Defining the Code
Economist Pankaj Ghemawat stirred up controversy when he wrote “just a fraction of what we consider globalization actually exists… [and] globalization’s future is more fragile than you know.” But how can that be? We live in a wired (and wireless) economy where a designer in Amsterdam collaborates with an engineer in Silicon Valley under the supervision of a Parisian manager, to manufacture goods in Shenzhen for the Brazilian market. Isn’t this world supposed to be “flat,” as Thomas Friedman famously declared?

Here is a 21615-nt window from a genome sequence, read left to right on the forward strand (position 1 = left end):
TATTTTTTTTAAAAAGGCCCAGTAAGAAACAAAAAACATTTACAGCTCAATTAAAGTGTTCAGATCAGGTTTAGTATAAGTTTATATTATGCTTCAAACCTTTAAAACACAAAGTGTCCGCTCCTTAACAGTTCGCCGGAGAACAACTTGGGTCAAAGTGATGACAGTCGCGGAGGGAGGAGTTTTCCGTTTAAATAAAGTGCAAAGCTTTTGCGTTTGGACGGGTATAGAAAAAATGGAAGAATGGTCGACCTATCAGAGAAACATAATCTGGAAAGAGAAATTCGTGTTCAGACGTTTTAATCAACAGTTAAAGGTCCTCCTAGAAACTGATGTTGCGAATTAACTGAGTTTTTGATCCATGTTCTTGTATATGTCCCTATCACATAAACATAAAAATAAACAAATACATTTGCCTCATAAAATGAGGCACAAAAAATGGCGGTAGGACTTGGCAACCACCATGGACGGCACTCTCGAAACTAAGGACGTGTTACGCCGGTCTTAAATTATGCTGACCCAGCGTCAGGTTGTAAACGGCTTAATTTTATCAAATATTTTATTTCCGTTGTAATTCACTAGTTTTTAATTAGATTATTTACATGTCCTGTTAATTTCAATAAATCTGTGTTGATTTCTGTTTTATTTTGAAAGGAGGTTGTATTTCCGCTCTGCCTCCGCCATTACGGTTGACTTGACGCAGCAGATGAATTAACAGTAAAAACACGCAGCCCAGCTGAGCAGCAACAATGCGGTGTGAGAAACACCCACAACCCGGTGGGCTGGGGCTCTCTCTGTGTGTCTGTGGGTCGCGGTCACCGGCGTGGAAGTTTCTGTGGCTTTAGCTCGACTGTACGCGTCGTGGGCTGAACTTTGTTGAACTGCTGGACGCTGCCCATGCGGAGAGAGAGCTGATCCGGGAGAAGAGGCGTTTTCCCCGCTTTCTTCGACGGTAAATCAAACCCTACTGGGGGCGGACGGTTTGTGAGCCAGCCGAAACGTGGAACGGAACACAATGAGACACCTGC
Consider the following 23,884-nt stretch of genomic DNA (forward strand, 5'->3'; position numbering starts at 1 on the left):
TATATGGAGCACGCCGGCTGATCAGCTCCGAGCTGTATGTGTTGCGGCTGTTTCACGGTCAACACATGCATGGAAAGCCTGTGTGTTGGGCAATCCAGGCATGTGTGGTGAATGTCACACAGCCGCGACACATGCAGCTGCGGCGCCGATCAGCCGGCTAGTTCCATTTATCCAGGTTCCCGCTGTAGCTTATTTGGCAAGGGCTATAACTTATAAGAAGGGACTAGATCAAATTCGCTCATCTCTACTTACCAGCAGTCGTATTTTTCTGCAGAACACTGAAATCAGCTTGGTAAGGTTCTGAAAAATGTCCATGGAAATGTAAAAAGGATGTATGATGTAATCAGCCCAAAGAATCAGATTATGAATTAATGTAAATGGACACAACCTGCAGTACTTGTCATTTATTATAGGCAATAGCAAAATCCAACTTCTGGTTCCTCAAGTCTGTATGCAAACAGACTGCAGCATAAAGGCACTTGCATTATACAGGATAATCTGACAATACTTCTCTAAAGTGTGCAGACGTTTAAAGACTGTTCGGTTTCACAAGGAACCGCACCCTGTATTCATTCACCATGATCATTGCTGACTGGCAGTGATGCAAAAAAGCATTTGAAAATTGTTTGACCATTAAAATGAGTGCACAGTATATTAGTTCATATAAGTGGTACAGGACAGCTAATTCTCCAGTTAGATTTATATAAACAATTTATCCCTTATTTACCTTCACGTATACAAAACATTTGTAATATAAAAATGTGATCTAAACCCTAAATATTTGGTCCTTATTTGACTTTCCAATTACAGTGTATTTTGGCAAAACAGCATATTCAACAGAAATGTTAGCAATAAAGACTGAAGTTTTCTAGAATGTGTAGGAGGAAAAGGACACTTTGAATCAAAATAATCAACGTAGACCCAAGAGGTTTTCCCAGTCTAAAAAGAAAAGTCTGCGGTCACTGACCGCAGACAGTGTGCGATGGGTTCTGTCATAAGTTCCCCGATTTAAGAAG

In reality, much of our work is distributed across distant places, and leading organizations identify globalization as one of their key strategic goals. But the potential power of our globalized economy has yet to be fully realized. “In 2004 less than 1 percent of all U.S. companies had foreign operations, and of these the largest fraction operated in just one foreign country… None of these statistics has changed much in the past 10 years,” states Ghemawat in his book “World 3.0.” The incongruous state of globalization is nowhere as apparent as in the physical workplace. Workers’ behaviors, preferences, expectations and social rituals at work around the world can vary vastly, yet many multinational firms that expand to far-flung corners of the world simply replicate their workplace blueprints from home. Should today’s work environments become globalized into a cohesive form? Or should they remain locally rooted? The global business world has shed a bright light on cultural differences and generated an extensive examination of values and behaviors around the world. Yet despite obvious differences in the design and utilization of work environments, little attention has been given to the implications of culture on space design. As a result, leaders of multinational organizations often don’t realize that, when used as a strategic tool, workplaces that balance local and corporate culture can expedite and facilitate the process of global integration.